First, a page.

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Alumni Q&A: Gautam Bhatia (India & Balliol 2011)

Alumni Q&A: Gautam Bhatia (India & Balliol 2011)

Q: What are you working on at the moment?

A: "I'm finishing up my D.Phil thesis at Oxford, and finishing up edits to The Horizon, which is the second novel in my two-part science fiction duology (the first book, The Wall, came out last year). Pandemic permitting, it's due to be published this September."

Q: Has your career trajectory panned out as you planned? 

A: "Not really. For example, when I began my master's degree at Oxford in 2011, I planned to do a doctorate immediately after - likely in the USA - and become an international law academic. Instead, I ended up going home to India to practice for four years, and then came back to Oxford for the (much shorter) English PhD, with the intention of going back to resume practice when I'm done. I also knew that I wanted to be a science fiction writer, but when it actually happened - i.e., when I signed with HarperCollins India for The Wall in 2018 - it was not something I'd been preparing for specifically.

I've also become a lot more involved with the science fiction community, on the editing side (I work with the Strange Horizons magazine) than I intended. I guess it shows that when you lay out your plans, you've always got to be aware that they may deviate as life goes by."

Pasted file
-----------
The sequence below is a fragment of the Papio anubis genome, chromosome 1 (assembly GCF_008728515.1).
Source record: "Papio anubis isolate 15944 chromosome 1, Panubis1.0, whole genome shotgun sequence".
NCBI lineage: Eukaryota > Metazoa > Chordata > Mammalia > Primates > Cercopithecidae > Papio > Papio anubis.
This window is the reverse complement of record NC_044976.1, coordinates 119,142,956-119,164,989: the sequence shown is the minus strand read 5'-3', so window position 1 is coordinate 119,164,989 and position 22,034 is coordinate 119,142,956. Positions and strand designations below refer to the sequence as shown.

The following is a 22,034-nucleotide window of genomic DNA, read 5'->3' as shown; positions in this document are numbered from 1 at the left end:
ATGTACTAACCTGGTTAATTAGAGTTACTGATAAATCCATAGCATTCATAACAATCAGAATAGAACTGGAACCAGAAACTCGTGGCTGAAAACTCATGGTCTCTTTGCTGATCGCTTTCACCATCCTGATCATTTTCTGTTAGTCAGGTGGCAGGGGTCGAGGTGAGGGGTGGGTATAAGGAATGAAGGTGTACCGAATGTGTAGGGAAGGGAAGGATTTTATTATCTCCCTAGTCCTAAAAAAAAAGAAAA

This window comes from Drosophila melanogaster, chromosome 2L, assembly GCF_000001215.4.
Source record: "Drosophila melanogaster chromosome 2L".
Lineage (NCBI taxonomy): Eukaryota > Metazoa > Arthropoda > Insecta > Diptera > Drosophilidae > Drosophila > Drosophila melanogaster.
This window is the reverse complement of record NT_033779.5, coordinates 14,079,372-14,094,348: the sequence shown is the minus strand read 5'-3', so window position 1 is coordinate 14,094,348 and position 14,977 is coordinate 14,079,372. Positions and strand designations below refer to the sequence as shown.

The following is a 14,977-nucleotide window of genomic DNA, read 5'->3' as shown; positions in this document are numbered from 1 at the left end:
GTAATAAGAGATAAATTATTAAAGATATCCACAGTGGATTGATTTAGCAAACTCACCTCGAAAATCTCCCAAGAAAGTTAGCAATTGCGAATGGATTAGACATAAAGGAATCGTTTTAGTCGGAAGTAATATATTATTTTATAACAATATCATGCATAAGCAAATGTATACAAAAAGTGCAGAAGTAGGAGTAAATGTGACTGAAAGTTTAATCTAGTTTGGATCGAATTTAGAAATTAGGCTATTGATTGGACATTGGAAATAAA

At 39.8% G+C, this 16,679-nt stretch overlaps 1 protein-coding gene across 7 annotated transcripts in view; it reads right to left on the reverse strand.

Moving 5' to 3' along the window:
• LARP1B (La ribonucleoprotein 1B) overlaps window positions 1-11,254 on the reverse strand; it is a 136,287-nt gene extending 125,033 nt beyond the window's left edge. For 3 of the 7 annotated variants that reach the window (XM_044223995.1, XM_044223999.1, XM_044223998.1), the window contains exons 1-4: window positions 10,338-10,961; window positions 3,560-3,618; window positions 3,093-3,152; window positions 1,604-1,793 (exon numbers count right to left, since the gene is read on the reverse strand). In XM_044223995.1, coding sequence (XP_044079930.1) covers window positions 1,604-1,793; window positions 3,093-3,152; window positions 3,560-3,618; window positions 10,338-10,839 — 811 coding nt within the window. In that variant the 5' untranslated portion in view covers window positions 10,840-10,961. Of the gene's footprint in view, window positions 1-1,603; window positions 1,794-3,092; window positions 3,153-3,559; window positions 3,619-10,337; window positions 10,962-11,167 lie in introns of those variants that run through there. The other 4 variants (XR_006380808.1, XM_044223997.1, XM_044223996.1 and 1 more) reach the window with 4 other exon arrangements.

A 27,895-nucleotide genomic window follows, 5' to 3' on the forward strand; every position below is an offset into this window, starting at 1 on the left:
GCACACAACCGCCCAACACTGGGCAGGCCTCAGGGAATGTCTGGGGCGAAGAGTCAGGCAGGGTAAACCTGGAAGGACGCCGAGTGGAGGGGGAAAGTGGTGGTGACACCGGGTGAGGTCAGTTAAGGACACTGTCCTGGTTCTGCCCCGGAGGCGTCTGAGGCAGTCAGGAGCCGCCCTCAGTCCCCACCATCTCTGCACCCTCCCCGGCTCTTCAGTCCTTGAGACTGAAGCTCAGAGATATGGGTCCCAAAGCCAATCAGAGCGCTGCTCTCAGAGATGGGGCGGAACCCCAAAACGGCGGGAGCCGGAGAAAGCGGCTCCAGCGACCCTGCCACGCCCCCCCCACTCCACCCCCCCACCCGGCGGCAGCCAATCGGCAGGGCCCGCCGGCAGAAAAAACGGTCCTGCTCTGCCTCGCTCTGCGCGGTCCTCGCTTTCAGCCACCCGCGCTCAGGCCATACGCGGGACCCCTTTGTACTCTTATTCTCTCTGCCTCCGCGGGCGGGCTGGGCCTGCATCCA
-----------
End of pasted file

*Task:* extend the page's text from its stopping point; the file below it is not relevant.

Q: Who inspires you as a leader, and why? 

A: "The 20th-century German-French mathematician Alexander Grothendiek, who combined a love for his discipline with crystalline moral integrity. When the US was bombing Vietnam, he went to teach category theory in the forests around Hanoi, and later quit his institution because of its links with military funding. I can think of no better moral compass."


Gautam Bhatia is a D.Phil (Law) Candidate at the University of Oxford. He read for the BCL and the MPhil at Oxford (2011 – 2013), and for an LLM at the Yale Law School (2014). He is the author of Offend, Shock, or Disturb: Freedom of Speech under the Indian Constitution (OUP 2015) and The Transformative Constitution (HarperCollins India 2019). He practiced for four years as a lawyer in New Delhi, and was part of the legal teams challenging the constitutionality of Section 377 of the Indian Penal Code (prohibiting same-sex relations) and the Aadhaar project (India’s national biometric identification scheme). His work has been cited by the Supreme Court of India, and by various High Courts.

Gautam is also a science fiction writer, reviewer and an editor of the award-winning Strange Horizons magazine. The Wall is his first novel, and The Horizon is due to be published later on in 2021. 

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